In terms of timing, I expect to be on medication for a major depressive episode for between 9 months and two years. When you feel ready and in consultation with your doctor, you can gradually phase it out and see if you are ready. There are some people whose depression seems to be due to a chemical imbalance that need to stay on their medication in the long term (as for any other chronic condition), but for others it need not last for more than a year or two.

          Good luck, and hang on in there.

  12. Does anyone have any good recipes for leftover cranberries? I’d make another Nantucket pie, but…then I’d have another Nantucket pie to eat.

  13. Flying Squirrel :

    TTC-related threadjack:

    I just need to put this out there. I’m having my second miscarriage this year (started today, but knew the pregnancy was over after bloodwork yesterday). Thankfully, I’m home from work today because I also have a really bad cold. We’ve been making less than ideal career and living decisions for the last 3 years in preparation for starting a family (which we really started to do 2 years ago). Now I feel like neither my career nor my personal life is anything like I had hoped. And I turn 35 in a month :(

    • just Karen :

      *Hugs*.

    • Hugs. I’m so sorry.

    • I’m really sorry. I had four miscarriages (two before each child) and I know it’s tough. When you’re ready, I hope you’ll consult a fertility specialist to see if there is a reason for your losses. Two in a row could be chance, but maybe not. I waited too long to investigate and went through a lot of heartache only to discover that taking mega doses of B vitamins (due to a gene mutation) and taking a baby aspirin a day would solve my issues, and I had a completely healthy pregnancy once I did that.

      • Another S :

        This. Depending on your circumstances, you may want to check with your doctor to see if the products of conception (sorry, I’ve always thought that was a horrible term) can be collected and tested in the hopes of shedding more light on your situation. I’m so sorry.

      • This too. I had 3 m/c before a successful pg, but I had a wonderful OB who realized something wasn’t quite right after #2 due to the timing of my losses (14 weeks, 12 weeks & 10.5 weeks – last 2 after hb on an u/s). We found out what was going on, tried the least invasive treatment (baby aspirin) for #3, and when that didn’t work, kicked it up a notch to heparin injections for #4, which was successful. Now I have 3 boys, all pg sustained by heparin injections.

        My ob said that at the time (this was 16 years ago) the standard was to wait & do testing after 3 losses, but that it didn’t really do any good to wait for #3. Talk to your dr and see if they are willing to do testing to see if they can figure out if anything is going on.

        Finally, I’m so, so sorry for your loss. Give yourself time to grieve. I’m glad you’re off work anyway because of your cold. Going through miscarriage is so tough. (((HUGS))) Eat cake – it’s my solution to everything. With lots of icing.

    • At My Wit's End :

      I’m so sorry

    • Regular poster, anon :

      I am so sorry. I had a miscarriage in October and I turn 35 in December, so I know how much it flucking sucks. I have no good advice, just understanding hugs.

    • Susan (edna_mode_nyc) :

      *hugs*

      *tea & sympathy*

    • ((hugs)) I am so, so sorry. :(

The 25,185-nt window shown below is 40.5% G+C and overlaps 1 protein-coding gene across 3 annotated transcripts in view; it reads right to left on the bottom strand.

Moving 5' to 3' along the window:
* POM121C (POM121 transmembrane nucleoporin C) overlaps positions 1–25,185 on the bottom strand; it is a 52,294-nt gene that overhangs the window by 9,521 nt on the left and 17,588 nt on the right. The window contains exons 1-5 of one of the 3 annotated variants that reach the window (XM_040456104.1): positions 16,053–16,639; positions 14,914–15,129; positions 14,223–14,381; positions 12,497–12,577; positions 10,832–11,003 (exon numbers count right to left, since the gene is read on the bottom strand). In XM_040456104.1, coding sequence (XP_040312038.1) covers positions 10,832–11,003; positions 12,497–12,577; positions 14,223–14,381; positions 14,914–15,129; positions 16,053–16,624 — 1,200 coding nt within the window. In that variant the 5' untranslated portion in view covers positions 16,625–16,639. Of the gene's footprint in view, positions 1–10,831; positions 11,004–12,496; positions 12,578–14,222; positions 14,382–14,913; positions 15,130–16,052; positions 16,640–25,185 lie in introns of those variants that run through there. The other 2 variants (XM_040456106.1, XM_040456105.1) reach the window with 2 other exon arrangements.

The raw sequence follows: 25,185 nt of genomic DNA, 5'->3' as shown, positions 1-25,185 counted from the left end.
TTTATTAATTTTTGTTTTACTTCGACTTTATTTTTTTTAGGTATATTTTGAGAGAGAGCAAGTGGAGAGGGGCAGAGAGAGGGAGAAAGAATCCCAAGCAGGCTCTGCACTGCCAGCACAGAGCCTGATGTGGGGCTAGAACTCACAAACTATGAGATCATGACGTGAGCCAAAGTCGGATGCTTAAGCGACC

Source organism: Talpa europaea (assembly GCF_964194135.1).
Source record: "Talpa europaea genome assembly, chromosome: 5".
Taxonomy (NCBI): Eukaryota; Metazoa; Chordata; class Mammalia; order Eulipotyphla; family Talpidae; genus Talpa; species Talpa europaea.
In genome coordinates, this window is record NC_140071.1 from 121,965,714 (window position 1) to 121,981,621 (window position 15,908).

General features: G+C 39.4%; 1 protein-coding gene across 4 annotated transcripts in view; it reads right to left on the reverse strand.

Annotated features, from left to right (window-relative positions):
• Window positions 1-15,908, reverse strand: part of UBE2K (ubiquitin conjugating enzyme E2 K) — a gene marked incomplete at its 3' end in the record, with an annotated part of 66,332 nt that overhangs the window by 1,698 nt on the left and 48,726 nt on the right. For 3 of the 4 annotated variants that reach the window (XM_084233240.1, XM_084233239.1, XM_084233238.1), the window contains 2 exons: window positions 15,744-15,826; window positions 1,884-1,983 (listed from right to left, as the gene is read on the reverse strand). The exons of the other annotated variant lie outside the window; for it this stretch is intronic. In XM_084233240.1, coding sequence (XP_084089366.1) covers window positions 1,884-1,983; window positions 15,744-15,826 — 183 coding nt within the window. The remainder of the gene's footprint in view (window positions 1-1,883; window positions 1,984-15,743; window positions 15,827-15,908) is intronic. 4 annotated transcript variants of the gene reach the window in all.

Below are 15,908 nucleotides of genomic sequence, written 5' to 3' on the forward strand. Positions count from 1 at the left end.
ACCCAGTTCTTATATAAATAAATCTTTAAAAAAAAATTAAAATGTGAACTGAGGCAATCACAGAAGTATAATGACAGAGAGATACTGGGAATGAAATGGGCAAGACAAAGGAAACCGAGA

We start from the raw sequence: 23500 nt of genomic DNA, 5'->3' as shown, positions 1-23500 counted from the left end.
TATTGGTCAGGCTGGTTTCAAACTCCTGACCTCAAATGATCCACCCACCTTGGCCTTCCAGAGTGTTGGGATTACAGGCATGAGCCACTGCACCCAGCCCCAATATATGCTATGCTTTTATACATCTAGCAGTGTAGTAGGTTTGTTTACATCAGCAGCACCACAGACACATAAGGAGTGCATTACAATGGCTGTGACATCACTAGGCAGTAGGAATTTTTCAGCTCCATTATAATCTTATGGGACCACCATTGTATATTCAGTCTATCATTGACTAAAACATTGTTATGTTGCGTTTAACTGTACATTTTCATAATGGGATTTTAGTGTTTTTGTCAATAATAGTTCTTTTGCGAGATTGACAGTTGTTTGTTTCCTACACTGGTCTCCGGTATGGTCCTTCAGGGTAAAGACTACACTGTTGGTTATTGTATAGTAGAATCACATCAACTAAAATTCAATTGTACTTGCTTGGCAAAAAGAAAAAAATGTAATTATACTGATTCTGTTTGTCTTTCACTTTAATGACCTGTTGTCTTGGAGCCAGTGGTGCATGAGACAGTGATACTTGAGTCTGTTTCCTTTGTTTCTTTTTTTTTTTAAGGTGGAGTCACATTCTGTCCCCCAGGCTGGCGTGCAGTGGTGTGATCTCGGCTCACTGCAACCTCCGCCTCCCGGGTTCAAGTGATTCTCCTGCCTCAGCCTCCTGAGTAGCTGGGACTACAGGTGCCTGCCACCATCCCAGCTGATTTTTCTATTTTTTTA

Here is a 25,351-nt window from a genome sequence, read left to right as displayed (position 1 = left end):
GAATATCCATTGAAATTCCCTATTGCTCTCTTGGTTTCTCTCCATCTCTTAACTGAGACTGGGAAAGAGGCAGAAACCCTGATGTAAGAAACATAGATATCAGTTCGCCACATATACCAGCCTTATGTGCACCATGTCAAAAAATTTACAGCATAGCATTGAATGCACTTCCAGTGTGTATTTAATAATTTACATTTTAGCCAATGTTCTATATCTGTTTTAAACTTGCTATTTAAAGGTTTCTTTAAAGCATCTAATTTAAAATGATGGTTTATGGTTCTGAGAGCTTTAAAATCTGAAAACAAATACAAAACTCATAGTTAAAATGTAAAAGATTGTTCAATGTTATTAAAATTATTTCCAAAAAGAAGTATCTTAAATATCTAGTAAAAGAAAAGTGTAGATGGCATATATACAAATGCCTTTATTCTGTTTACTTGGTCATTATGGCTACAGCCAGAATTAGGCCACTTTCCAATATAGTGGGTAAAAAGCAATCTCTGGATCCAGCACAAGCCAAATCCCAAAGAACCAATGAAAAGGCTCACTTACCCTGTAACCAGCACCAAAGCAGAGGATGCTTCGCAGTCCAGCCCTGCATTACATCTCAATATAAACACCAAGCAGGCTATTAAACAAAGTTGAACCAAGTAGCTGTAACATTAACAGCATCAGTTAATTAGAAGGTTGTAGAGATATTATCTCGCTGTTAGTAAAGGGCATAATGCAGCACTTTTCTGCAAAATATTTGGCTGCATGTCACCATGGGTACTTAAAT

• I’m so sorry. Big internet hugs.

    • I had three miscarriages before my second child was finally born. It felt endless and awful. Hang in there. Consult your doctor. There are amazing things happening with IVF. And don’t stop living your life.

    • Flying Squirrel :

      Thanks everyone for your kind wishes. I should clarify that both pregnancies were the result of IVF, so we have been seeing a fertility specialist for a little over a year now. We also have had 2 failed IUIs and another 2 IVFs that didn’t result in a pregnancy. The only thing they can find wrong is with DH, though given the outcomes of our IVFs, that’s unlikely to be the cause for the failed cycles or the miscarriages (we know the first one was due to an extra chromosome from me). I am switching doctors, but so far at first pass he can’t find any other issues either.

      We both really have been trying to keep our lives going “normally”, but between appointments for treatments and losses (and a couple unrelated medical issues) I feel like our lives have revolved around only work and TTC. We’re taking a vacation (much to my boss’s chagrin) this winter, which will also coincide with my 35th birthday (which was also the due date for my first pregnancy)…it’s the first real extended vacation that didn’t involve family we’ve taken since our honeymoon. And I feel like it’s all I can look forward to.

      THanks again. It can feel so lonely…especially when all of my friends seem to be announcing pregnancies or welcoming new additions to their families.

      • Hugs and rawrs

      • Sending lots of hugs your way. Glad you have the upcoming vacation to look forward to, you deserve it.

      • chi squared :

        I am so sorry for your losses. You are not alone! I also just had a miscarriage at 8.5 weeks (blighted ovum). the week before Thanksgiving. It was my first pregnancy, and I’m 37. I am going to be optimistic and think that we both have time – if not plenty, then at least enough. Maybe take a break from TTC if it is stressing you out, and focus on vacation planning or Christmas shopping or something else instead for a month? (Easier said than done, I know!)

      • hellskitchen :

        I am so sorry! I hope the upcoming vacation takes your mind off of things. Lots of hugs and love

      • Research, Not Law :

        I am so sorry. ((hugs))